She’ll never know: her father’s hair is also red.

*
• *

I never knew it was so draining to care for an infant. From seeing others tend them, I understood nothing of how urgent each action feels. And I didn’t know how such moments, stacked together, sap one’s strength, or what great weight the word tired can carry. I haven’t slept more than an hour continuously since— since: I can’t remember when.

At least I’ve worked out a way to write while she nurses. A pillow on my lap, this book upon it, and her body by its side. What a thrill, to do something other than stare at the plaster wall and count the clock’s ticking while she sucks!

She sucks and sucks. She sucks some more. My full milk hasn’t yet come in, but she has to suck or else she frets, then cries. My body feels her cry as if it were a bell ringing to announce a fire.

“Wakeful and watchful,” the doctor called her. To that I’ll add, in constant need of soothing. My nipples are split and scabbed. She sucks away the scabs each time she applies her grip, and new ones begin to form as soon as she detaches.

*
• *

Another small respite, with the baby drowsy at one breast and a notebook on my thigh.

I want to know: What is it that enables mothers to continue feeding, cleaning, holding, and pouring forth concern, throughout the days and nights, despite this drastic lack of sleep? I should be crippled by it— I am crippled by it— yet I go on.

It seems my every self-protecting limit has dissolved.

This baby has broken my will! The will that used to protect me above all, and some new one has grown in its place. This new will makes me serve her needs and has no mercy for me.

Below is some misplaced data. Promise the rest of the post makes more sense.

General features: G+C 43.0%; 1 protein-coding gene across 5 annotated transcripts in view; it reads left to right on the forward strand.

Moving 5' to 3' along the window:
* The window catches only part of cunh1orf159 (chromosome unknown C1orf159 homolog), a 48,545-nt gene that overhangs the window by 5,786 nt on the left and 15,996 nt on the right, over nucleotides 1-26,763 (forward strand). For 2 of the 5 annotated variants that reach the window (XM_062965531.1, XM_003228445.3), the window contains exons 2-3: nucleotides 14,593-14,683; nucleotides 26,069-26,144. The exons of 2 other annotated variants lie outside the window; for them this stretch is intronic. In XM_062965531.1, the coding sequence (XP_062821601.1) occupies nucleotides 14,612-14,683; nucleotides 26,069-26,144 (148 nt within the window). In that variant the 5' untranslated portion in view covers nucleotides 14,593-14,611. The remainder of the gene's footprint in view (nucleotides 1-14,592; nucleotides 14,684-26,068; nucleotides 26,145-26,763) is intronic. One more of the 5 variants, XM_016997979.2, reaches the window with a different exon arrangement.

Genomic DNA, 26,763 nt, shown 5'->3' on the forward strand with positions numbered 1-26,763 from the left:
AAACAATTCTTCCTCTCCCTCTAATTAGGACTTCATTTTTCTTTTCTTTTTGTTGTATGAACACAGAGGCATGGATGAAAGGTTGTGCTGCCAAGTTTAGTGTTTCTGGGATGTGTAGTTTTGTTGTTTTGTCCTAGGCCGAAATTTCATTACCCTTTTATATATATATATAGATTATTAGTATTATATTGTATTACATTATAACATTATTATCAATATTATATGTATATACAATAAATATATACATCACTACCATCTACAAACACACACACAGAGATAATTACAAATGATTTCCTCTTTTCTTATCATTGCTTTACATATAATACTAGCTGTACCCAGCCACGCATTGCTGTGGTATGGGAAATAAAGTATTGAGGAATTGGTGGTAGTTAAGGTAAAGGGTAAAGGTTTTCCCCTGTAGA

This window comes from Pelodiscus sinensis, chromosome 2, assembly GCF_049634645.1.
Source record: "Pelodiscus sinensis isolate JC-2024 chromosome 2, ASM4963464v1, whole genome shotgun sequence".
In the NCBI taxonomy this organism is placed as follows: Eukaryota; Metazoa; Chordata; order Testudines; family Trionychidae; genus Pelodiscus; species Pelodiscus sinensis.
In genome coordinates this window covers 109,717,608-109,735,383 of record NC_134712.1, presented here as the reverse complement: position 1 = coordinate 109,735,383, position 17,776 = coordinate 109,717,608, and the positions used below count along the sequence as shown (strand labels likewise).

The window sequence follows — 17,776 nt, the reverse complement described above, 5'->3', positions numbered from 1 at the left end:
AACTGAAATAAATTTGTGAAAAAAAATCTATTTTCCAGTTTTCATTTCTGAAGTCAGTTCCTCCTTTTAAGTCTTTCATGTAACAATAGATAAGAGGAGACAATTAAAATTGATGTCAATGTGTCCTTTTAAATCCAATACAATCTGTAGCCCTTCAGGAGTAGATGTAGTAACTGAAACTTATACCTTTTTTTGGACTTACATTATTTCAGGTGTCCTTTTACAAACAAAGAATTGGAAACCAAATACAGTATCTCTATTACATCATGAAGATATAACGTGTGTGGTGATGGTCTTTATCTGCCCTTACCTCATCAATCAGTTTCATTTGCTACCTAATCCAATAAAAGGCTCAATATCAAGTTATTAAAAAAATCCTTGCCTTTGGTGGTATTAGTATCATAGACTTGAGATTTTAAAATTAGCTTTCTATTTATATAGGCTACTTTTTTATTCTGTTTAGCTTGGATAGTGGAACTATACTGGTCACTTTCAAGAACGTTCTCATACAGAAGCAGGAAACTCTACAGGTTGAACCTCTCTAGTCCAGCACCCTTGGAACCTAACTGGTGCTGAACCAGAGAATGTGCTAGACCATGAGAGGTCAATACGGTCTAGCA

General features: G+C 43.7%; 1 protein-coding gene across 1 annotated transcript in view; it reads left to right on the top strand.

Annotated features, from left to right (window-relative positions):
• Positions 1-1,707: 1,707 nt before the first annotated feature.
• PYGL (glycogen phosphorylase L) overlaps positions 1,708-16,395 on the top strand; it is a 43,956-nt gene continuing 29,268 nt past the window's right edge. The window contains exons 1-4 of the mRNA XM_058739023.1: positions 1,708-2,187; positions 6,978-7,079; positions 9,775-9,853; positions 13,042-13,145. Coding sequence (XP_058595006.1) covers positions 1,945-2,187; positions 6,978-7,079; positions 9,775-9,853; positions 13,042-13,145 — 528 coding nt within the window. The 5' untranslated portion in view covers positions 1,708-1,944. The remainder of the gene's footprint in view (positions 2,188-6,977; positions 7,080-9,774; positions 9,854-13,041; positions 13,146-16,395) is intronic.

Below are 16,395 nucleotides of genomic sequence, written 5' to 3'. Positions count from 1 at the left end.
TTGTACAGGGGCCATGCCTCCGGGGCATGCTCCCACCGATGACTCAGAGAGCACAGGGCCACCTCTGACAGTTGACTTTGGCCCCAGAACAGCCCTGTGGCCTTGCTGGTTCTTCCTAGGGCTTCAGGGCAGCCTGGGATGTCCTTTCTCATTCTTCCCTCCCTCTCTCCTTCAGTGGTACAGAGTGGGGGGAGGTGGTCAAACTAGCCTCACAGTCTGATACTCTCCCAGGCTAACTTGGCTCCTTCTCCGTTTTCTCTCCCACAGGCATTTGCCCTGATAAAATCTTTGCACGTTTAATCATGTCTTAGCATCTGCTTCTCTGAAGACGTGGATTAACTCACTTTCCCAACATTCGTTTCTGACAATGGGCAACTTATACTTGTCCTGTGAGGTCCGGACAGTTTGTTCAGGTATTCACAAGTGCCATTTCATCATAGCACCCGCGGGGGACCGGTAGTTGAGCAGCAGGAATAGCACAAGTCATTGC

Bless Nancy. She strokes my forehead with her dry, wide palm when I grow discouraged.

We’re in the recovery room together, Nancy and Mabel, Charlotte and me. We’ll stay in this room until others require it. Anne considers it best to keep the mothers apart from the mothers- to-be, so our meals are brought to us. Mabel mostly sleeps, leaving Nancy with little to do, so she holds Charlotte now and then, and looks wistfully upon her, no doubt thinking of William.

Someone must hold Charlotte, or else she bawls and shakes her arms and legs; her face grows red and blotchy.

But I mustn’t blame her for always needing to be held. How startling this world must be! A vast stretch of unbounded air. How can she be expected to lie alone in such hugeness, when she is used to living in a dark womb that supplied her everything?

My problem is how deeply she affects me.

The doctor cut the fleshly cord that connected us, but an invisible one has taken its place. I begin to suspect that this one can be neither cut nor broken.

Fourth Month 1, First Day

My full milk came in last night.

Now Charlotte gulps, and milk trickles from the sides of her mouth. How marvelous: I am a mammal! Kin to the cats and cows that nursed in our neighbors’ barn, and to all the furry mothers of field and forest.

And Charlotte? Like any newborn mammal, she nurses furiously, gulping and gulping. On completion she emits a belch, with her belly grown as rotund as my breasts.

She looks at me now, with glittering eyes and slackened jaw. I look back, gratified.

There are new sensations to get used to. The sharp pain that shoots across is the milk rushing into the ducts, Dr. Stevens said. Then comes a tingling and a burning as the milk flows out, which she explained is also typical.

Apparently my dishevelment is beyond the typical. When Delphinia brings meals to Nancy and me, we trade pleasantries and recite the mealtime prayer of this place: “Lead us this day in right action, Lord, that we may become living proofs of Thy grace.” But this morning Delphinia could hardly speak for staring at me— at my hair unbrushed and falling from its combs, at the shoulders and front of my wrapper dotted with spit-up milk, at the clothing I’ve piled on willy- nilly to keep me warm.